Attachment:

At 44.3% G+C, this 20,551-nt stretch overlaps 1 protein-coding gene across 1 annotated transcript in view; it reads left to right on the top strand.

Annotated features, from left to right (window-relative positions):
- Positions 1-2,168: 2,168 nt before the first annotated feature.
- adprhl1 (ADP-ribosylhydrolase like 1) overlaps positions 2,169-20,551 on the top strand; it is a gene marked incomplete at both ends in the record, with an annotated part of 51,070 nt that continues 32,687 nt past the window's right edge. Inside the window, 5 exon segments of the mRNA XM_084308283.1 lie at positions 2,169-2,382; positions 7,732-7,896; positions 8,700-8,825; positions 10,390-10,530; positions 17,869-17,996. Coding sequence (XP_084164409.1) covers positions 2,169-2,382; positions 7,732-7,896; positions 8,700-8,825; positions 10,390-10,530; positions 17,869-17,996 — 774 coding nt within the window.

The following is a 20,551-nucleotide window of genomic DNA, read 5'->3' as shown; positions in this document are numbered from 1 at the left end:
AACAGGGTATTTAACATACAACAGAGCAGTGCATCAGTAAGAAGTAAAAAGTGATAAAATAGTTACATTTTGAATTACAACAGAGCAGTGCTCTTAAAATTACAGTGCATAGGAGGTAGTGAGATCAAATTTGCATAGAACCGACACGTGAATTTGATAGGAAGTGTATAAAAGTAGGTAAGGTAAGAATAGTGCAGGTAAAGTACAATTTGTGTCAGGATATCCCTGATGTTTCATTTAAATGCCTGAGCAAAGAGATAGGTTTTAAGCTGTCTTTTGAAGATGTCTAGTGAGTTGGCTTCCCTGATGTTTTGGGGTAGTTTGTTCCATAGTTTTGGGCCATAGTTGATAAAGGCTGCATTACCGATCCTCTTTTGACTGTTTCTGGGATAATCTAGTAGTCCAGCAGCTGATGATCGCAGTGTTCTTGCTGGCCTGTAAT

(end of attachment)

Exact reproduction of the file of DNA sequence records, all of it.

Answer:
At 44.3% G+C, this 20,551-nt stretch overlaps 1 protein-coding gene across 1 annotated transcript in view; it reads left to right on the top strand.

Annotated features, from left to right (window-relative positions):
- Positions 1-2,168: 2,168 nt before the first annotated feature.
- adprhl1 (ADP-ribosylhydrolase like 1) overlaps positions 2,169-20,551 on the top strand; it is a gene marked incomplete at both ends in the record, with an annotated part of 51,070 nt that continues 32,687 nt past the window's right edge. Inside the window, 5 exon segments of the mRNA XM_084308283.1 lie at positions 2,169-2,382; positions 7,732-7,896; positions 8,700-8,825; positions 10,390-10,530; positions 17,869-17,996. Coding sequence (XP_084164409.1) covers positions 2,169-2,382; positions 7,732-7,896; positions 8,700-8,825; positions 10,390-10,530; positions 17,869-17,996 — 774 coding nt within the window.

The following is a 20,551-nucleotide window of genomic DNA, read 5'->3' as shown; positions in this document are numbered from 1 at the left end:
AACAGGGTATTTAACATACAACAGAGCAGTGCATCAGTAAGAAGTAAAAAGTGATAAAATAGTTACATTTTGAATTACAACAGAGCAGTGCTCTTAAAATTACAGTGCATAGGAGGTAGTGAGATCAAATTTGCATAGAACCGACACGTGAATTTGATAGGAAGTGTATAAAAGTAGGTAAGGTAAGAATAGTGCAGGTAAAGTACAATTTGTGTCAGGATATCCCTGATGTTTCATTTAAATGCCTGAGCAAAGAGATAGGTTTTAAGCTGTCTTTTGAAGATGTCTAGTGAGTTGGCTTCCCTGATGTTTTGGGGTAGTTTGTTCCATAGTTTTGGGCCATAGTTGATAAAGGCTGCATTACCGATCCTCTTTTGACTGTTTCTGGGATAATCTAGTAGTCCAGCAGCTGATGATCGCAGTGTTCTTGCTGGCCTGTAAT